Malcolm Turnbull may be the best connected leader the party's ever had.
His links extend into the law, high finance, personal finance, information technology, academia, the media and the Australian Labor Party.
He first made contact with the labour movement while packing fruit at the Sydney markets in between finishing school and starting university.
As he remembers it, “I think I had been sacked or I was having some problems with my employer so I went down to the Trades Hall to ask for help"...
The then head of the NSW Trades and Labour Council Barry Unsworth listened “with a modest amount of interest and said, you should see another Trades Hall official Bob Carr.”
Later to become the NSW Premier, Turnbull says Carr “didn’t seem particularly interested, but then uttered the line I’ve never forgotten, which was: I’ve just read a fascinating book on the politics of Eastern Europe, would you like to borrow it?”
The two became firm friends. In the 1980s Turnbull partnered with another former Labor Premier Neville Wran and a Labor son Nicholas Whitlam in an investment bank they entitled Whitlam Turnbull (and later renamed Turnbull and Partners when Whitlam was forced out).
After packing fruit, he worked as a journalist for The Bulletin magazine and Channel Nine. Even now he has been known to direct television journalists in their work, suggesting shots.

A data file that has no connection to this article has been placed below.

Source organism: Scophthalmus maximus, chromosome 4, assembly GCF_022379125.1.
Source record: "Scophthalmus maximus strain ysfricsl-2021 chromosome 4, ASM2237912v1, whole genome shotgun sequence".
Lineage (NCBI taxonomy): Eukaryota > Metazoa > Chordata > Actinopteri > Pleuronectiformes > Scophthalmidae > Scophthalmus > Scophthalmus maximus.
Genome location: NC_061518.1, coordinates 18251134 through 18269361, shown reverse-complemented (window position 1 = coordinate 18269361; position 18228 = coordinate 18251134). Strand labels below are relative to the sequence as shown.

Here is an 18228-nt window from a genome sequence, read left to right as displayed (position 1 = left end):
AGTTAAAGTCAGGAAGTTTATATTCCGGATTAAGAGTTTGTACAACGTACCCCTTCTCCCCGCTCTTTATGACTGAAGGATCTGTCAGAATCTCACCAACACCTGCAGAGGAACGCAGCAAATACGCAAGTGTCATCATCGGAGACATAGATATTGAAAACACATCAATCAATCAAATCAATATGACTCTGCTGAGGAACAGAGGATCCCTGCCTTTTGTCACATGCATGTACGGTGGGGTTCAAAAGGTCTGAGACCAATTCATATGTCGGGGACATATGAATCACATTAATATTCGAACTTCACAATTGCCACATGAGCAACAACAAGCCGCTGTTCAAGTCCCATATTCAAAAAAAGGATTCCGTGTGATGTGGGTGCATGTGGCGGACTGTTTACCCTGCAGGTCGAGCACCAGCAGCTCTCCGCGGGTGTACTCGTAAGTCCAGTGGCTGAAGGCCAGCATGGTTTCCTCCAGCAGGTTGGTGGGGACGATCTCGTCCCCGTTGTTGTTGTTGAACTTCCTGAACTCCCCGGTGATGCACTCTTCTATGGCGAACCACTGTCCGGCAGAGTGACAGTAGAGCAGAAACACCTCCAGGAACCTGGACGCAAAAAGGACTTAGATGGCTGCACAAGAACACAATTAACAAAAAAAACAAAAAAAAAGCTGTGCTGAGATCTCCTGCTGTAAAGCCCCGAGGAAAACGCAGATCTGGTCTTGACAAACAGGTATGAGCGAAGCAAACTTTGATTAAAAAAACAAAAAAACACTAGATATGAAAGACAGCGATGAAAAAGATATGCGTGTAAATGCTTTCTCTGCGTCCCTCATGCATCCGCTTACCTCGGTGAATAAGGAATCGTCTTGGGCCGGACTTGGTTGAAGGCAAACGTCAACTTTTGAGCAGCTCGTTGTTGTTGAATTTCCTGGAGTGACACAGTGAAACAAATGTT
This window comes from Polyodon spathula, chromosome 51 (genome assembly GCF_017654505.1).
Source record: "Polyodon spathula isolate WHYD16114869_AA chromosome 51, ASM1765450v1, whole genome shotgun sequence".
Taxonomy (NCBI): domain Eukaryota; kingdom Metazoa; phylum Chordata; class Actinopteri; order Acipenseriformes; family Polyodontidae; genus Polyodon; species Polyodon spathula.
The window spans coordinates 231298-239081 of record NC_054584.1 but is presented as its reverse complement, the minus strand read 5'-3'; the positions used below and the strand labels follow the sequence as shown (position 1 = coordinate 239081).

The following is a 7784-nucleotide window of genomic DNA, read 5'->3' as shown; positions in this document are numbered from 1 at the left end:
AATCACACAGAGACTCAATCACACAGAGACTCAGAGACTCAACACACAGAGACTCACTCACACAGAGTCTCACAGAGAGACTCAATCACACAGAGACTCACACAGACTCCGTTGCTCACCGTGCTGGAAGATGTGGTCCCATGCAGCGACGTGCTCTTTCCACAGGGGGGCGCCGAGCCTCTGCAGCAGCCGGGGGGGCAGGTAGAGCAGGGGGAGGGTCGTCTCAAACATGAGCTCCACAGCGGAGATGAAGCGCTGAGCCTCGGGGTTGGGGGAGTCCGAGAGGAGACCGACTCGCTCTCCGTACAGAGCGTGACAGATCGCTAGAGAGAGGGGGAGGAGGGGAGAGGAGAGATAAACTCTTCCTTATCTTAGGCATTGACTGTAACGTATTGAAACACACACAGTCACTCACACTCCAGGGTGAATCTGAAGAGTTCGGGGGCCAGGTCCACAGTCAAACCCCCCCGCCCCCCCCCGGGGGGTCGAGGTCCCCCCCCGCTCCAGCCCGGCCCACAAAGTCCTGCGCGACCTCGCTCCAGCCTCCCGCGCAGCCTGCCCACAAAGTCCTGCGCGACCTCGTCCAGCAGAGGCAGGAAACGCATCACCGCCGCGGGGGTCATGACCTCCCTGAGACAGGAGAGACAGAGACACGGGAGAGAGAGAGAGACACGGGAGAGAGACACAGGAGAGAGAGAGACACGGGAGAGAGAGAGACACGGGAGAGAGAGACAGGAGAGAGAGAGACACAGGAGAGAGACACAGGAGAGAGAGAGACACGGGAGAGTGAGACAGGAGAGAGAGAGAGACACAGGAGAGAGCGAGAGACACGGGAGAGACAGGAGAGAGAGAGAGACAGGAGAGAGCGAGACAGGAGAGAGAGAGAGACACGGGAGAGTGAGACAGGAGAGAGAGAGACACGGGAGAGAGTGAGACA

Moving to the other side of the camera as Kerry Packer’s personal lawyer, he defended the Nine Network owner vigorously when his reputation was under attack at the Costigan Royal Commission and later won a landmark case against the Thatcher government in the so-called Spycatcher trial. He was for a time one of the most famous lawyers in the country. He married Lucy, daughter of the famous Sydney Queen's Counsel Tom Hughes.
At Turnbull and Partners and later as head of Goldman Sachs in Australia he made enemies and had success in corporate takeovers, becoming involved in the affairs of the Alan Bond group of companies, Fairfax and the insurer HIH.
As a private investor after corporate life he owned stakes in technology and personal investment companies. As head of the Liberal Party’s Menzies Research Institute he developed deep links into academia, giving him access to ideas well beyond those usually available to Australian politicians.
He knows his way around.